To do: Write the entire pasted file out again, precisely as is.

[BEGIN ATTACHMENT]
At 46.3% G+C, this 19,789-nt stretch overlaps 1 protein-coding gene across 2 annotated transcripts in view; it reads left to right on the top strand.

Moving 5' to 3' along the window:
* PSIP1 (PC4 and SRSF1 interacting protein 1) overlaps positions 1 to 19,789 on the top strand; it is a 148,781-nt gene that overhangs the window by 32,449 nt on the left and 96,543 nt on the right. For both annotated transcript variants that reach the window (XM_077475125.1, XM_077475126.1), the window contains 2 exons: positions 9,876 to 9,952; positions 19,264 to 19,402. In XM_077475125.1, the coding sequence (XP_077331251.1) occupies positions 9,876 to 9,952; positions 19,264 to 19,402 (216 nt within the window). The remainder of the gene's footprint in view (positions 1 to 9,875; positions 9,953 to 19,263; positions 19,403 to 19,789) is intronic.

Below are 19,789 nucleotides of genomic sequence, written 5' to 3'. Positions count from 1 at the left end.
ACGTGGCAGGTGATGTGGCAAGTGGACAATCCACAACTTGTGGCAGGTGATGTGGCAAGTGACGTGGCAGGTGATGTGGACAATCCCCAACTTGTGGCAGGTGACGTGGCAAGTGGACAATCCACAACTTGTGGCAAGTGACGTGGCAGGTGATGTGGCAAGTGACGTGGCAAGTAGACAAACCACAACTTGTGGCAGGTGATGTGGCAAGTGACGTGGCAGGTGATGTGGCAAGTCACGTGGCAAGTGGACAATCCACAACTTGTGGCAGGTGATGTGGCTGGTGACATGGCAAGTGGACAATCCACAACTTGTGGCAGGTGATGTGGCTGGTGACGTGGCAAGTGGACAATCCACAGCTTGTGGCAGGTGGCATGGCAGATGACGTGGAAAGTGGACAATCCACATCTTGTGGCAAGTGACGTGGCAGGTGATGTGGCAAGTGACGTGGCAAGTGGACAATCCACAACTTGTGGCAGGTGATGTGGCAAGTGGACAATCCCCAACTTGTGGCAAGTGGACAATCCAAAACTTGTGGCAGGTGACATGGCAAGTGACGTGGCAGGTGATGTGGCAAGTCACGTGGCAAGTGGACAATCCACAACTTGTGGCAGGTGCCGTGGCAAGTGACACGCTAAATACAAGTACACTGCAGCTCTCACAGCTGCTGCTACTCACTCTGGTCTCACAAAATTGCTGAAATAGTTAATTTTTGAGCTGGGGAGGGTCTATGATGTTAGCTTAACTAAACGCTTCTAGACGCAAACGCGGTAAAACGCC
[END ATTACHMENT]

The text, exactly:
At 46.3% G+C, this 19,789-nt stretch overlaps 1 protein-coding gene across 2 annotated transcripts in view; it reads left to right on the top strand.

Moving 5' to 3' along the window:
* PSIP1 (PC4 and SRSF1 interacting protein 1) overlaps positions 1 to 19,789 on the top strand; it is a 148,781-nt gene that overhangs the window by 32,449 nt on the left and 96,543 nt on the right. For both annotated transcript variants that reach the window (XM_077475125.1, XM_077475126.1), the window contains 2 exons: positions 9,876 to 9,952; positions 19,264 to 19,402. In XM_077475125.1, the coding sequence (XP_077331251.1) occupies positions 9,876 to 9,952; positions 19,264 to 19,402 (216 nt within the window). The remainder of the gene's footprint in view (positions 1 to 9,875; positions 9,953 to 19,263; positions 19,403 to 19,789) is intronic.

Below are 19,789 nucleotides of genomic sequence, written 5' to 3'. Positions count from 1 at the left end.
ACGTGGCAGGTGATGTGGCAAGTGGACAATCCACAACTTGTGGCAGGTGATGTGGCAAGTGACGTGGCAGGTGATGTGGACAATCCCCAACTTGTGGCAGGTGACGTGGCAAGTGGACAATCCACAACTTGTGGCAAGTGACGTGGCAGGTGATGTGGCAAGTGACGTGGCAAGTAGACAAACCACAACTTGTGGCAGGTGATGTGGCAAGTGACGTGGCAGGTGATGTGGCAAGTCACGTGGCAAGTGGACAATCCACAACTTGTGGCAGGTGATGTGGCTGGTGACATGGCAAGTGGACAATCCACAACTTGTGGCAGGTGATGTGGCTGGTGACGTGGCAAGTGGACAATCCACAGCTTGTGGCAGGTGGCATGGCAGATGACGTGGAAAGTGGACAATCCACATCTTGTGGCAAGTGACGTGGCAGGTGATGTGGCAAGTGACGTGGCAAGTGGACAATCCACAACTTGTGGCAGGTGATGTGGCAAGTGGACAATCCCCAACTTGTGGCAAGTGGACAATCCAAAACTTGTGGCAGGTGACATGGCAAGTGACGTGGCAGGTGATGTGGCAAGTCACGTGGCAAGTGGACAATCCACAACTTGTGGCAGGTGCCGTGGCAAGTGACACGCTAAATACAAGTACACTGCAGCTCTCACAGCTGCTGCTACTCACTCTGGTCTCACAAAATTGCTGAAATAGTTAATTTTTGAGCTGGGGAGGGTCTATGATGTTAGCTTAACTAAACGCTTCTAGACGCAAACGCGGTAAAACGCC